late September 2012 fortnight’s favourites

Hello, folks! This is the latest batch of Hillbilly bops/rockabillies I’d like to help you discover. Only unknown names, and microscopic record labels!

The exception being a 1951 Mercury recording by PAUL & ROY, the Tennessee Valley Boys. They had 4 sessions for the label, and I chose the moving, bluegrass flavored (even a mandolin) “Spring Of Love” (# 6374). From Texas probably, because “Bluebonnet Pub” appears on the label, on BOB WHITFIELD. He does a nice medium paced Rockabilly, “What Can A Man  Do” on Spotlight 5018. Fine strong lead guitar (echo), an haunting steel. A fine record which grows on you everytime you listen to it.

mercury paul&roy spring

spotlight whifield man

 

 

On the Karl label (# 3022), and from I don’t know where, a cross between hillbilly bop and Rockabilly, with LACY KIRK doing the fast ” This Is Saturday Night“. Strong bass, a short fiddle solo. A good record.

From Louisville, KY. do come JIMMY SETTLE & the Blue Grass Rangers for the next song, “Admitting Defeat” on the Pier-Wats label # 1301. There is nothing pertaining to Bluegrass here, because the song is a nice Hillbilly bop dominated by steel.

On the Tycer label # 1304 we come now to JMMY BANKSTON and the “I Come From Louisiana“. No  concession Rockabilly, with unobstrusive drums and fine guitar.

Finally from around 1960, one of the earliest Nashville label releases (see the story in the site) with DAVE STEWART for “Thinking About You” (# 5006). The song has fiddle and bass, and reminds me somehow of early George Jones on Starday.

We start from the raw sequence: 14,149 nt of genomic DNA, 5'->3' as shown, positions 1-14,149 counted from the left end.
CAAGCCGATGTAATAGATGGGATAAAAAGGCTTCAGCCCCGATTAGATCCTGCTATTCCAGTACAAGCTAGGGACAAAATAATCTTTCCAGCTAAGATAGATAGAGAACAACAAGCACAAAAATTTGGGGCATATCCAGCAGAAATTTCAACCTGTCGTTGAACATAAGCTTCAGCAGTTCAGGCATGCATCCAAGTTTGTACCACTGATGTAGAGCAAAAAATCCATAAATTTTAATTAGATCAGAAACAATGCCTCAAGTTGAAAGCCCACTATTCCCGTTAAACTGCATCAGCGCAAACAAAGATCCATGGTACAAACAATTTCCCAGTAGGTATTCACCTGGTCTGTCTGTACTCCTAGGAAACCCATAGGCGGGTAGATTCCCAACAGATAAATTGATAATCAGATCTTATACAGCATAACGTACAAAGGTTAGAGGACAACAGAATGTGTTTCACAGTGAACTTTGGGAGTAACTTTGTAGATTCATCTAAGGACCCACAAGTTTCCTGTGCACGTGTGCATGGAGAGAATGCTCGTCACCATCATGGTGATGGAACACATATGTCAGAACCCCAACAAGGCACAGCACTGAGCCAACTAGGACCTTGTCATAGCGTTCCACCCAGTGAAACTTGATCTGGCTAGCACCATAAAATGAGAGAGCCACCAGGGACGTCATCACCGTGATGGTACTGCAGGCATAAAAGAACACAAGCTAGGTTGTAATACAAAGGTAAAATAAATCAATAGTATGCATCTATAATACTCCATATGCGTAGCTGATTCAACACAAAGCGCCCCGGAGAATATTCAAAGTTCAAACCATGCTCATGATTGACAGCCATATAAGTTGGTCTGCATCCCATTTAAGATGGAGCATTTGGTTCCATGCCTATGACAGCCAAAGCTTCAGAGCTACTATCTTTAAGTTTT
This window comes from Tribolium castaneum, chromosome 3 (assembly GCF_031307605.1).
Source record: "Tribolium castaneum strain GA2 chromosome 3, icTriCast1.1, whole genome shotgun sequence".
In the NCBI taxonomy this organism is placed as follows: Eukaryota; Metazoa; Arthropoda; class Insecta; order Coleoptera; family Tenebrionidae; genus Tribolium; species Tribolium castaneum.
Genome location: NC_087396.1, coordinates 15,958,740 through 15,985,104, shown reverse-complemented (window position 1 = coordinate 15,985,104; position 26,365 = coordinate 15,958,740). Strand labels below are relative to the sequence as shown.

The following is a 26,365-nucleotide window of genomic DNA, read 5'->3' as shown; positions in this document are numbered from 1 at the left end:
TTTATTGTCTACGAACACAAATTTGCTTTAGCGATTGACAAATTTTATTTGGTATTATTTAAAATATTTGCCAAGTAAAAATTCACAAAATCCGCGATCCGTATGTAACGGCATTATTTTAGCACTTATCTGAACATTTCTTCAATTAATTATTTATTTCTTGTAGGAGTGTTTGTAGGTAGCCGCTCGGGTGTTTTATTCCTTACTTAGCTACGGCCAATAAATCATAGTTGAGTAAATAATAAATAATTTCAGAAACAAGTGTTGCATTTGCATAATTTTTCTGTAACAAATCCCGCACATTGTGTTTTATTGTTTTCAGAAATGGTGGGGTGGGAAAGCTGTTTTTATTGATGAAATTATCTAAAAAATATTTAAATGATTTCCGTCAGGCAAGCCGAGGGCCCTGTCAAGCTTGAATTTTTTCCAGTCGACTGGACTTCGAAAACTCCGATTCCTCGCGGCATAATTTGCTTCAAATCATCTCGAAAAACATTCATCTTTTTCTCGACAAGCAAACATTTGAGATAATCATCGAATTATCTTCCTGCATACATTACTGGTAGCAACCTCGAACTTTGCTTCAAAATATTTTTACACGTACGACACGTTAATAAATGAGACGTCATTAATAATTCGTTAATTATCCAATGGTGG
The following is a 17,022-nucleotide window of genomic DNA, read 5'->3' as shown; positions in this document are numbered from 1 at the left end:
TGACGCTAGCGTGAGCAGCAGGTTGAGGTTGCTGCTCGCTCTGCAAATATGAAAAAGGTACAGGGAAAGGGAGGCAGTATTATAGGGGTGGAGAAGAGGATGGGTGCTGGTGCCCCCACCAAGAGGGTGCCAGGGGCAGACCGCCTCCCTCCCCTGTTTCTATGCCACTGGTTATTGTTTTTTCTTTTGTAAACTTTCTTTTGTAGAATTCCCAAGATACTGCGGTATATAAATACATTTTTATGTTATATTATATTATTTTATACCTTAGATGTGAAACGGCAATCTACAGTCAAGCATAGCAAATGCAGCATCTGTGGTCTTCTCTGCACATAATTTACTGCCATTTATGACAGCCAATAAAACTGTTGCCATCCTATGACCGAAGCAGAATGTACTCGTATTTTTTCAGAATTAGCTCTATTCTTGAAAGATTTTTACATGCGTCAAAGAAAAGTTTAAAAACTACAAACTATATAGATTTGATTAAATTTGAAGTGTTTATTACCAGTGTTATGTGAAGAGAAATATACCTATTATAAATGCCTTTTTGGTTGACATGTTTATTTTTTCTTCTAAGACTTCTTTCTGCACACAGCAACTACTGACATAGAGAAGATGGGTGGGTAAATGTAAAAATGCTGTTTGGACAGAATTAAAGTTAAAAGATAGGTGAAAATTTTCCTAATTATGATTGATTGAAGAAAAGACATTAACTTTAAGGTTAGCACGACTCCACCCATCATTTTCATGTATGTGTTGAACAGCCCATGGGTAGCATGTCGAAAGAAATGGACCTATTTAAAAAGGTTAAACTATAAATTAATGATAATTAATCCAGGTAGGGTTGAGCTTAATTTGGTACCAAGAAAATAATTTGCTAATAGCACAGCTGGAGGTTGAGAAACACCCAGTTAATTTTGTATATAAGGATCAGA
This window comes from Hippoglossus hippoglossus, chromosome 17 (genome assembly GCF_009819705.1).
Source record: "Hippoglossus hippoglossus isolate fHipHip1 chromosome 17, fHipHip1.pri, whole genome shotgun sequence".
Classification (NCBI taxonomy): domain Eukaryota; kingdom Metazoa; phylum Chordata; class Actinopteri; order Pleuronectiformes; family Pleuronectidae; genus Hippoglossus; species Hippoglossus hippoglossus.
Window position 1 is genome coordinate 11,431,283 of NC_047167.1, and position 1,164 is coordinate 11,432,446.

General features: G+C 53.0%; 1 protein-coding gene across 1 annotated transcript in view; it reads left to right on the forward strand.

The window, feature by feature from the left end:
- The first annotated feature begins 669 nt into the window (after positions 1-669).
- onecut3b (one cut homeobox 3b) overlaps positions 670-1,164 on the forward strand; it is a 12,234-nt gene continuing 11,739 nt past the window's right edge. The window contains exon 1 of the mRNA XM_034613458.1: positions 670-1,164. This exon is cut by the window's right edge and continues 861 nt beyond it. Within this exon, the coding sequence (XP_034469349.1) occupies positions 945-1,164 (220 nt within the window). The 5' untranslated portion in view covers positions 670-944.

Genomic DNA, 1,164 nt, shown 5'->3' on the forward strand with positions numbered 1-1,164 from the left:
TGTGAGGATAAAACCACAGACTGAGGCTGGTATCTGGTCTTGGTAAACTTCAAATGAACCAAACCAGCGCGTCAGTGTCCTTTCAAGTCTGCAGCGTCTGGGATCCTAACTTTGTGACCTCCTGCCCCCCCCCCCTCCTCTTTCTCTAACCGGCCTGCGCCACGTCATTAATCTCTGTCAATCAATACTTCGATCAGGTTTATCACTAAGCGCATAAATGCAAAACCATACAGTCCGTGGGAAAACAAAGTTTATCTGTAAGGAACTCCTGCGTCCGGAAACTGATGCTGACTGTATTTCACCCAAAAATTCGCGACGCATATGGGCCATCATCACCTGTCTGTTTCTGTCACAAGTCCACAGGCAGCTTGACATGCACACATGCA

pier-wats settle defeatkarl kirk saturdaytycer bankston louisiananashville stewart about

A Starday subsidiary label in Music City: the NASHVILLE label (1960-1965) – many Starday custom artists! modern Hillbilly bop

After Lonnie Irving‘s 1960 success with « Pinball Machine » (Starday 486) – staying on the charts for four months, reaching Billboard’s # 13 spot -, Don Pierce realized that a lot of the custom material sent in to Starday had strong commercial potential, so he decided to set up a label that would serve as a cross between the Starday custom serie (which lasted until # 1186) and the main series. Shortly after the success of the success of « Pinball Machine » in the summer of 1961, Pierce founded a subsidiary label, Nashville Records. Just as they had a custom service, artists would generally pay for their own studio sessions. But as was the norm for the his Starday productions, Pierce would usually pay for the pressing, shipping, and promotion. The goal was to establish another successful line of singles that, similar to the rock’n’roll label Dixie, could be shopped around on a local level. (more…)